Media agency network GroupM has announced from the first quarter of this year it will trade on viewability across a number of Aussie publishers.
To have an ad that’s viewable means it’s been seen by a human, not a bot or something else. At the moment, the Interactive Advertising Bureau (IAB) deems an ad viewable if 50 per cent of the pixels of an ad is in view on the screen for at least one second. If it’s a video ad, it’s a two second minimum for it to be viewable.
The announcement todays sees GroupM guarantee 100 per cent viewability within certain ad placements for publishers, a standard that other agencies are striving for. When asked what key placements the network was able to guarantee 100 per cent viewability on, John Miskelly, chief digital officer, told B&T it’s dependent on the publisher, but they’ve come up with areas that will be traded on 100 per cent.
The publishers that have agreed to the standard include ninemsn, Fairfax Media, The Guardian, News Digital, Yahoo, Mamamia, MCN, Inmobi and Carsguide.
Alice Manners, CEO of the IAB Australia, said that while the announcement was great, it doesn’t take into account “local market nuances”.
“IAB’s response to viewability is to address the entire industry – and at the moment there are technological constraints which means that trading on viewability isn’t ideal,” she told B&T. “If you look at the IAB in the US, they describe 2015 as the ‘year of transition’. That’s where the Australian market is kind of at.
“We’re all completely behind viewability, but where we’re at currently in Australia we all need to get involved to tackle that.”
The announcement from GroupM today sees the network partner with analytical company Moat – a company that is accredited by the Media Rating Council to correctly measure the viewability of an ad. Moat was also the first company to be mobile accredited in the States, with Miskelly saying GroupM over here will trade on viewability on mobile devices. Currently, the IAB in Australia is only working from a desktop perspective.
“Rightfully, confidence in digital advertising has been knocked over the last year due to issues such as brand safety, ad fraud and viewability,” said Miskelly in a statement.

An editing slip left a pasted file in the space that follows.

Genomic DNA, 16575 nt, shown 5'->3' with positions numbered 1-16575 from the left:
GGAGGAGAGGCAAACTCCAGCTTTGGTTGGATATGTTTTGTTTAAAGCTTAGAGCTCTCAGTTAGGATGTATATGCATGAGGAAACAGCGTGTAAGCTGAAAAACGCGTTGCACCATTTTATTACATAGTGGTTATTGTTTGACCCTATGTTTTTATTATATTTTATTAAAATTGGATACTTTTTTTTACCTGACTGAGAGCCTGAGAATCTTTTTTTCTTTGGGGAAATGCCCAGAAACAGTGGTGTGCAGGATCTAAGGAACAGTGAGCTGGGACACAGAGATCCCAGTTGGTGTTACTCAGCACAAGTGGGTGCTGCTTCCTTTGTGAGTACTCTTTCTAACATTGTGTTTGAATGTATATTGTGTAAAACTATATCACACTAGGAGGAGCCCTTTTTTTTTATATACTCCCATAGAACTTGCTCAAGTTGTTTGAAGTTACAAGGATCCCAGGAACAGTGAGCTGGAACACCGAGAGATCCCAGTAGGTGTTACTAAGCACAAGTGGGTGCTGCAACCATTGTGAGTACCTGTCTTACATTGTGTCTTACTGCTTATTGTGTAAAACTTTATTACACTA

“GroupM’s goal is to ensure the absolute best digital advertising for our agencies’ clients. We took this position above the industry standard both to achieve that goal and to help restore faith in the medium.
“Locally, we have been analysing around 2.5 billion lines of viewability data a month for the last 1.5 years and have been working with key publishers to share insights into their performance as well as with our global team to get to this standard.”
GroupM’s director of technical operations, Timothy Whitfield, added: “It’s important to work with a trusted partner for verification of viewability and we have this in Moat who provides these services globally. Their vision and capabilities for enhancing brand safety, ensuring viewability and reducing, ad-fraud aligns with GroupM’s goals.
“They have a direct integration with Facebook, YouTube & Twitter and are the first vendor to be MRC accredited for mobile viewability. We are deploying their technology at scale in Q1 2016 and directly integrating their solution with our internal systems at GroupM. This will allow us to have an unparalleled overview of brand safety, ad-fraud and viewability for all clients. This deep insight into the data will give or clients, yet another, unfair advantage to further boost the performance of all their campaigns.”
GroupM isn’t the only network to push for viewable trading. Late 2015 saw IPG Mediabrands’ agency Magna Global dive headlong into tackling viewability, promising to try and get as close to 100 per cent viewability as possible for its clients.
The initiative is called Project Quality, and gives clients access to a report that details the current levels of viewability, site quality and delivery of measurable impressions.
Some agencies are pushing forward on viewability, however the IAB isn’t quite there yet. So should agencies wait for the IAB or surge ahead?
Manners said it’s all about transparency with clients about the state of the Australian market.
“And having very clear guidelines as to how they’re using these metrics and what they’re measuring and ensuring there is that transparency with the marketer on that and understanding it is bigger than one agency group,” she said.